This doesn't suggest that mind is a negative construct, but rather that the scientific community now celebrates it as a necessary analogical phenomenon to “prime the pump” (analogy alert) towards the imaginative scientific search for the real concept of what a brain actually does. Further, those who think that machine consciousness is a probability are pushing towards an extended expansion of the concept of brain.

Perhaps some phenomena exist (such as beauty, love, and god) that are genuinely beyond scientific exploration and can thus exist only as analogy. The issue is whether that would be because they are actually beyond scientific exploration or because of the way we've historically defined them.

I think it's the latter. The powerful defining human verbal analogies go back well before science, and as suggested earlier much of the arts is analogical. The scriptural parables and mythic fables thus sparked artistic analogical representations, and science eventually emerged from them. As suggested above, some religious folks are so caught up on the conceptual reality of their analogies that they're willing to wait for a celestial afterlife to get to the real concepts. In the meantime, they often decry the wonderful scientific discoveries that emerged from their own analogies—discoveries that are already moving them in the direction towards conceptual understanding.

Given the complexity of contemporary human life, it's important that educators explain the varieties of analogy and the role that they play in helping our society move from "it's kind of like this" thinking to a clearer understanding of conceptual reality.

From Analogy to Concept to Intelligence

What is intelligence? Is it the number of concepts we know and can use? Not really.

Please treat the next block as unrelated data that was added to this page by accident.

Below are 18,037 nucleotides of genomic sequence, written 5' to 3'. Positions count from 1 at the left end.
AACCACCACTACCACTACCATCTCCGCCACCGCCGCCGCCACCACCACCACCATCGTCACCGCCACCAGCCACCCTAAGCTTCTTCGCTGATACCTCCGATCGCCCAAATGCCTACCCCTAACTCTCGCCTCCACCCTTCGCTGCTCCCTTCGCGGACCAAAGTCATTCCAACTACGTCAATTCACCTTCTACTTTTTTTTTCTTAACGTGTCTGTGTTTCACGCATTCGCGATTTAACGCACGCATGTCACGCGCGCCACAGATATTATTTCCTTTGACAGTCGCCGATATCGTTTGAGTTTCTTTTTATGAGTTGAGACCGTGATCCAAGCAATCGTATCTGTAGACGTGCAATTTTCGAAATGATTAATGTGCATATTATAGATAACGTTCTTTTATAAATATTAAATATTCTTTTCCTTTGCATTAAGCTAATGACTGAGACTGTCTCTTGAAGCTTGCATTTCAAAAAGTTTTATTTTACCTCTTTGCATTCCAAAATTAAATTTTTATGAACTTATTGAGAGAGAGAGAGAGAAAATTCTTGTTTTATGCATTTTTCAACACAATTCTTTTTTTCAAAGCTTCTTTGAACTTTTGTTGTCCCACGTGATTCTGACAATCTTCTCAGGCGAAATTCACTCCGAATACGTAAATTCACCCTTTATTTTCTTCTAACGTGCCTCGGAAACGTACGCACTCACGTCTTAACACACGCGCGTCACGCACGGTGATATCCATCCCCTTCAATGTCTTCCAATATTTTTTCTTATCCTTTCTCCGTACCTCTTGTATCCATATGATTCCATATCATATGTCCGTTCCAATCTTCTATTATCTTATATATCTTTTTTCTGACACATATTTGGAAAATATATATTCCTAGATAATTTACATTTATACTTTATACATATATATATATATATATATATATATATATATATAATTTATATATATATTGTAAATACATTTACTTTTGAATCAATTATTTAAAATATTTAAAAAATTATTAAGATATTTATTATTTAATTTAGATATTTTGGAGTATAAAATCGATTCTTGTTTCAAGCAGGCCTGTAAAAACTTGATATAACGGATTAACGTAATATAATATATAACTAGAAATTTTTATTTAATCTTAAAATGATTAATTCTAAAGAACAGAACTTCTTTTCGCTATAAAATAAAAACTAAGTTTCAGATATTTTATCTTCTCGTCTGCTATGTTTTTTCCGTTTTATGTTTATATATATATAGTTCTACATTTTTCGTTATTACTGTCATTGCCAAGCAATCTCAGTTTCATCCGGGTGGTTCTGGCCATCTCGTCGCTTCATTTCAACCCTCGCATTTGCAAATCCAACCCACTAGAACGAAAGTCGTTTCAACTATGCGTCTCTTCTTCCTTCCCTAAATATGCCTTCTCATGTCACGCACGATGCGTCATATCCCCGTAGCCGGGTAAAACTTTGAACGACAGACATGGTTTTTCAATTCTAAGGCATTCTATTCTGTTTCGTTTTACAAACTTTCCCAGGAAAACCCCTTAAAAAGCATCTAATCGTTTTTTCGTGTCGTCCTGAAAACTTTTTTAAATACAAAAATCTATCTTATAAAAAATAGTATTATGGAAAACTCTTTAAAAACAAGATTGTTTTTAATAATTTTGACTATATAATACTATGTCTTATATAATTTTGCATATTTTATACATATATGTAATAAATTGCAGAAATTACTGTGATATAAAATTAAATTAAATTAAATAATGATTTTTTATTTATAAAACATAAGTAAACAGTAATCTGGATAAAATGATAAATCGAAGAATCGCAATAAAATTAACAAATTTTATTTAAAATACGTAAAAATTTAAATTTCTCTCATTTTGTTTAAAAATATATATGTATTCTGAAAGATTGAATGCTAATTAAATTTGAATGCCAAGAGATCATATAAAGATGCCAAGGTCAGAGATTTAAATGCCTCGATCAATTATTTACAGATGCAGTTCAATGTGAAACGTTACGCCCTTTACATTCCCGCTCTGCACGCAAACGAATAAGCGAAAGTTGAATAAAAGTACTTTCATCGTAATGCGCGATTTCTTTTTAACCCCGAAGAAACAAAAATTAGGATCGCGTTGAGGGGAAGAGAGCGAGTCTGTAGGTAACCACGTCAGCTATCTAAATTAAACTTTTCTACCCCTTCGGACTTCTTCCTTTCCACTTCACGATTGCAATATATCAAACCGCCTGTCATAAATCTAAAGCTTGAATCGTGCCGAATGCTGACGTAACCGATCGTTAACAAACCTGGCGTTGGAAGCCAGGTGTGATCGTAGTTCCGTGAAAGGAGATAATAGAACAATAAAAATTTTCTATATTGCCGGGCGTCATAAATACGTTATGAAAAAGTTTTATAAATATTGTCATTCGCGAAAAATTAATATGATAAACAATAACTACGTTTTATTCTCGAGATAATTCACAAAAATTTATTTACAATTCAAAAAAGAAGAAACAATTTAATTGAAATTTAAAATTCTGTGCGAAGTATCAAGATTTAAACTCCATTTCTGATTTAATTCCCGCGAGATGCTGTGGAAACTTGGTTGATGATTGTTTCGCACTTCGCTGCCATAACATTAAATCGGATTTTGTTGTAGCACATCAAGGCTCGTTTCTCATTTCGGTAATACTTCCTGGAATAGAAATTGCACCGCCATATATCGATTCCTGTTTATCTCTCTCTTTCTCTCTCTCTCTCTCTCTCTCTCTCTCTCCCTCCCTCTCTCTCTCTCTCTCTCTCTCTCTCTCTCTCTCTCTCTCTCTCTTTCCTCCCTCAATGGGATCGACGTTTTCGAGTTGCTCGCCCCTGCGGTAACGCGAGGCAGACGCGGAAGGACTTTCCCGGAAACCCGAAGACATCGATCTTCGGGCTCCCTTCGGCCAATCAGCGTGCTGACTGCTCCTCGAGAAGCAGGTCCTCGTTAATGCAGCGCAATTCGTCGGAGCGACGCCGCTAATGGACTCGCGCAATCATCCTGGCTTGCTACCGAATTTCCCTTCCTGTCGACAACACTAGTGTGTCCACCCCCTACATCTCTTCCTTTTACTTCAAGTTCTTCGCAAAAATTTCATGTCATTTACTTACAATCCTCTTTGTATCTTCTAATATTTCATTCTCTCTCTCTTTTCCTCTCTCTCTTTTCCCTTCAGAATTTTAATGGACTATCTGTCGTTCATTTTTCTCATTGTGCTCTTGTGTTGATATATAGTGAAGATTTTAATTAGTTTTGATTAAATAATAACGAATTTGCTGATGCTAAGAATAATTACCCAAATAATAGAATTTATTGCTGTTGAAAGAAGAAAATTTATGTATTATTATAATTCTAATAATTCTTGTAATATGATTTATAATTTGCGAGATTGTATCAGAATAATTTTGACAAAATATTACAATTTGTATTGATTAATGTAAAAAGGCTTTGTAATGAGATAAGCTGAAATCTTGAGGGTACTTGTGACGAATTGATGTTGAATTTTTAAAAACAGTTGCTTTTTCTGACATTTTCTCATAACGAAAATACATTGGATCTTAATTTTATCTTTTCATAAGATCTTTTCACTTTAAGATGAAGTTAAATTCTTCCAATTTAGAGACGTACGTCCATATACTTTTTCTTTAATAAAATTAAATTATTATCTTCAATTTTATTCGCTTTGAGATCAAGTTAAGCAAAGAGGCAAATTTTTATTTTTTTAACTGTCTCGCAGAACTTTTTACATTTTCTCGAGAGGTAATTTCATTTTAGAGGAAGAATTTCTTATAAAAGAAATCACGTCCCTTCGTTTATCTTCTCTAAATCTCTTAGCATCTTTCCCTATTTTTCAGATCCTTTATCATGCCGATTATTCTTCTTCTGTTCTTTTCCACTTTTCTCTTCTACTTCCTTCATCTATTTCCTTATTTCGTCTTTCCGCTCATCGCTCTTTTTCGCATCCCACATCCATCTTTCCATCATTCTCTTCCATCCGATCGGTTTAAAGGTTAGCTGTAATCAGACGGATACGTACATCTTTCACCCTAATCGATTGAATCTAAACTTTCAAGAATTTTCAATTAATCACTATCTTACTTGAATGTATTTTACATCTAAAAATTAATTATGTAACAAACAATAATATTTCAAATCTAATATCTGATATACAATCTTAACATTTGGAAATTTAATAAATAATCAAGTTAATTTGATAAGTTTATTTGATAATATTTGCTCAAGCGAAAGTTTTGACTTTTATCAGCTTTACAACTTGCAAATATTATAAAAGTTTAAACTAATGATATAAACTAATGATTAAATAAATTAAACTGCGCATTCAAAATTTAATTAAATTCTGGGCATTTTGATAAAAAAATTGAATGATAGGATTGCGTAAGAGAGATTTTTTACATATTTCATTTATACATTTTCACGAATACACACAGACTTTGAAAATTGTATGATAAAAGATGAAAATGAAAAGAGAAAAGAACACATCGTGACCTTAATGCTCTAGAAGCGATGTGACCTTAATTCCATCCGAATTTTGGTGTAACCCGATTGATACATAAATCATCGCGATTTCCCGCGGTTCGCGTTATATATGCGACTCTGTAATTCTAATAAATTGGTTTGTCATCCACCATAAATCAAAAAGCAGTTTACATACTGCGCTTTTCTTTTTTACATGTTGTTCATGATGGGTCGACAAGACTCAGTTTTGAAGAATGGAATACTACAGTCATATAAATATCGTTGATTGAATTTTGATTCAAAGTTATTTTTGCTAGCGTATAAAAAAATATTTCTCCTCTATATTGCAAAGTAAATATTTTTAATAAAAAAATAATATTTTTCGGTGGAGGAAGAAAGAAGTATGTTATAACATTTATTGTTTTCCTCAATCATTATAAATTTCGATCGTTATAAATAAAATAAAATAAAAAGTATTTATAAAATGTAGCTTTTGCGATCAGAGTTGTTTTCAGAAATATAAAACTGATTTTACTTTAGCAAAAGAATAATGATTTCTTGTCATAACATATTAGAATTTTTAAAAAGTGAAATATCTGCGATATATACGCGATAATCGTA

Hofstadter and Sander (2013) suggest (seemingly with tongue firmly in cheek) that most of the many theories of intelligence:

…hover near it but fail to pinpoint the core of intelligence; they don't get near the heart of the matter, let alone hit the nail on the head. Never quite managing to put their finger on its essence, they merely skirt the crux, flirt with the nub, and miss the gist, curiously unable to zero in on the kernel of the phenomenon of intelligence.

Intelligence is rather the art of rapid and reliable gist-finding, crux-spotting, bulls eye-hitting, nub-striking, essence-pinpointing. It is the art of, when one is facing a new situation, to swiftly and surely home in on an insightful precedent (or family of precedents stored in one's memory). That, no more and no less, is what it means to isolate the crux of a new situation. And this is nothing but the ability to find close analogies, which is to say, the ability to come up with and use strong and useful analogies.

So that's what intelligence is. Either that or else something like it.


Aesop (620-560 BCE). Retrieved 9/12/2013 from's_Fables.

Armstrong, T. (2007). The Human Odyssey: Navigating the Twelve Stages of Life. New York: Sterling.

Brooks, D. (June 18, 2013). Beyond the Brain. The New York Times. Retrieved 9/12/2013 from

Festinger, L. (1956). Retrieved 9/12/2013 from

Hofstadter, D., and Sander, E. (2013) Surfaces and Essences: Analogy as the Fuel and Fire of Thinking. New York: Basic Books.

Sylwester, R. (2013). Consciousness and Morality: Recent Research Developments. Eugene, Oregon: Information Age Education. Retrieved 9/12/2013 from

Robert Sylwester

Robert Sylwester is an Emeritus Professor of Education at the University of Oregon, and a regular contributor to the IAE Newsletter. His most recent books are A Child’s Brain: The Need for Nurture (2010, Corwin Press) and The Adolescent Brain: Reaching for Autonomy (2007, Corwin Press). He also helped to write/edit three books for IAE. See He wrote a monthly column for the Internet journal Brain Connection during its entire 2000-2009 run. Contact information: